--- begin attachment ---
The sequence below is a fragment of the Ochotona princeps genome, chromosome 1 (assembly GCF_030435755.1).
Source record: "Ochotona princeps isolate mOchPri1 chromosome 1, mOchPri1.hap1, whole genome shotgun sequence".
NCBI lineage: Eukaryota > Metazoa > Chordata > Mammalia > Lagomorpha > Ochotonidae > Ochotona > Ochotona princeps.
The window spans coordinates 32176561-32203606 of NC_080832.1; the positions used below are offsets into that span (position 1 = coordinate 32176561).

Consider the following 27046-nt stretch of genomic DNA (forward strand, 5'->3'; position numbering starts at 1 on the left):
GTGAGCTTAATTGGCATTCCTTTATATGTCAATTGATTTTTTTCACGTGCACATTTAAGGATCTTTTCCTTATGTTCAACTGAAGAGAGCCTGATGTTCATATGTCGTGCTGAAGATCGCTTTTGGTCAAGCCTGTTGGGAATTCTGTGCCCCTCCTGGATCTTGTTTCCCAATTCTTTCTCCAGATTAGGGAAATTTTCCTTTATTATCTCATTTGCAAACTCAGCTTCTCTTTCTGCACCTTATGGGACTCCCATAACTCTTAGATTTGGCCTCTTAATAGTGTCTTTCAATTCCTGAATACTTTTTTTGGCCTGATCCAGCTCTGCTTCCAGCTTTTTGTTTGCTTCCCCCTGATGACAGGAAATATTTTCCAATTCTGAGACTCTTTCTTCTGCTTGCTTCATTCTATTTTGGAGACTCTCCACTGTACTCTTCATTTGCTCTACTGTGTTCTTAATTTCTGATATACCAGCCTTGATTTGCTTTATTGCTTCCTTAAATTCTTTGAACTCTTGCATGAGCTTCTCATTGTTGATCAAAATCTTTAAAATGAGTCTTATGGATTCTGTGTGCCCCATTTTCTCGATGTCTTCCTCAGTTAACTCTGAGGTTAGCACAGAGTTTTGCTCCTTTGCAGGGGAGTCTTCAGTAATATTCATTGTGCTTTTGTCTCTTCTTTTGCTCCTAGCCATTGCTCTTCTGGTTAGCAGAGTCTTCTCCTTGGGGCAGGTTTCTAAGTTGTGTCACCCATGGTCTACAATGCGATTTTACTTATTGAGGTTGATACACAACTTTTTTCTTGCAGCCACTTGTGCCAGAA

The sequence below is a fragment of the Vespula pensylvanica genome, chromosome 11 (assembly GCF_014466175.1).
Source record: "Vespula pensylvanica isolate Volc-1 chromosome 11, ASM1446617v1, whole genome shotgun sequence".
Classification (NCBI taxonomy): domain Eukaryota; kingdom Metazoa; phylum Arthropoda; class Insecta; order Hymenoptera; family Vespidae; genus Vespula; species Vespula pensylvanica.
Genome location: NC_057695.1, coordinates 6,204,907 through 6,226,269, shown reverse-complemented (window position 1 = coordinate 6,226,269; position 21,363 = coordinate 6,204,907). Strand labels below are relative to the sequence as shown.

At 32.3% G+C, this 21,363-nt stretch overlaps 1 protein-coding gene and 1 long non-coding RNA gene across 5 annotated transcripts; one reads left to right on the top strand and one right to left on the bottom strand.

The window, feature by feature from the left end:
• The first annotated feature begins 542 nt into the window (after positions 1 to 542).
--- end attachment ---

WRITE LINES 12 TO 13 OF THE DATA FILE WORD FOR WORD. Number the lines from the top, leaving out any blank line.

The window, feature by feature from the left end:
• The first annotated feature begins 542 nt into the window (after positions 1 to 542).